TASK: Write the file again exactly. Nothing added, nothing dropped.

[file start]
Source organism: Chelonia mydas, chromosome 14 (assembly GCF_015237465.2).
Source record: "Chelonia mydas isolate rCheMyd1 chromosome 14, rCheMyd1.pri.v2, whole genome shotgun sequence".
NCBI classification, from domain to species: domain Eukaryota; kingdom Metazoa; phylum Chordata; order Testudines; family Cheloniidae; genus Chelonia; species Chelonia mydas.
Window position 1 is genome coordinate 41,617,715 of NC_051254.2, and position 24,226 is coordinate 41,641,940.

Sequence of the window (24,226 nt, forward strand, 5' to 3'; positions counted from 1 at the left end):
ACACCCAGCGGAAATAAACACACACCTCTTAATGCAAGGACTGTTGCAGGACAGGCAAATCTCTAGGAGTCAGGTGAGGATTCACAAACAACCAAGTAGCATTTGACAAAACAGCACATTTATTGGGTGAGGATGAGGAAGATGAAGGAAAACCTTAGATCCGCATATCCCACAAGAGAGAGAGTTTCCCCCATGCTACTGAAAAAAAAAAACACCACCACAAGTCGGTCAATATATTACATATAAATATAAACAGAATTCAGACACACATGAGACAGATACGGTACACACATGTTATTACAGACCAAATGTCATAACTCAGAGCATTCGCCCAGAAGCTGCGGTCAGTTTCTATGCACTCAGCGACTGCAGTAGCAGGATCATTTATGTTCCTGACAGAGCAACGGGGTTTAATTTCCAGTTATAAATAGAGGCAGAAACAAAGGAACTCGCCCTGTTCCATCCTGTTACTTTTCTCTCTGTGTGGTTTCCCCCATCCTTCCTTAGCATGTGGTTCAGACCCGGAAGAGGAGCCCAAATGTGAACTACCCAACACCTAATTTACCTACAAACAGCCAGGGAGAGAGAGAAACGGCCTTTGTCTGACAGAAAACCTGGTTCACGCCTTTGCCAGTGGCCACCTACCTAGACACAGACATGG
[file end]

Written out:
Source organism: Chelonia mydas, chromosome 14 (assembly GCF_015237465.2).
Source record: "Chelonia mydas isolate rCheMyd1 chromosome 14, rCheMyd1.pri.v2, whole genome shotgun sequence".
NCBI classification, from domain to species: domain Eukaryota; kingdom Metazoa; phylum Chordata; order Testudines; family Cheloniidae; genus Chelonia; species Chelonia mydas.
Window position 1 is genome coordinate 41,617,715 of NC_051254.2, and position 24,226 is coordinate 41,641,940.

Sequence of the window (24,226 nt, forward strand, 5' to 3'; positions counted from 1 at the left end):
ACACCCAGCGGAAATAAACACACACCTCTTAATGCAAGGACTGTTGCAGGACAGGCAAATCTCTAGGAGTCAGGTGAGGATTCACAAACAACCAAGTAGCATTTGACAAAACAGCACATTTATTGGGTGAGGATGAGGAAGATGAAGGAAAACCTTAGATCCGCATATCCCACAAGAGAGAGAGTTTCCCCCATGCTACTGAAAAAAAAAAACACCACCACAAGTCGGTCAATATATTACATATAAATATAAACAGAATTCAGACACACATGAGACAGATACGGTACACACATGTTATTACAGACCAAATGTCATAACTCAGAGCATTCGCCCAGAAGCTGCGGTCAGTTTCTATGCACTCAGCGACTGCAGTAGCAGGATCATTTATGTTCCTGACAGAGCAACGGGGTTTAATTTCCAGTTATAAATAGAGGCAGAAACAAAGGAACTCGCCCTGTTCCATCCTGTTACTTTTCTCTCTGTGTGGTTTCCCCCATCCTTCCTTAGCATGTGGTTCAGACCCGGAAGAGGAGCCCAAATGTGAACTACCCAACACCTAATTTACCTACAAACAGCCAGGGAGAGAGAGAAACGGCCTTTGTCTGACAGAAAACCTGGTTCACGCCTTTGCCAGTGGCCACCTACCTAGACACAGACATGG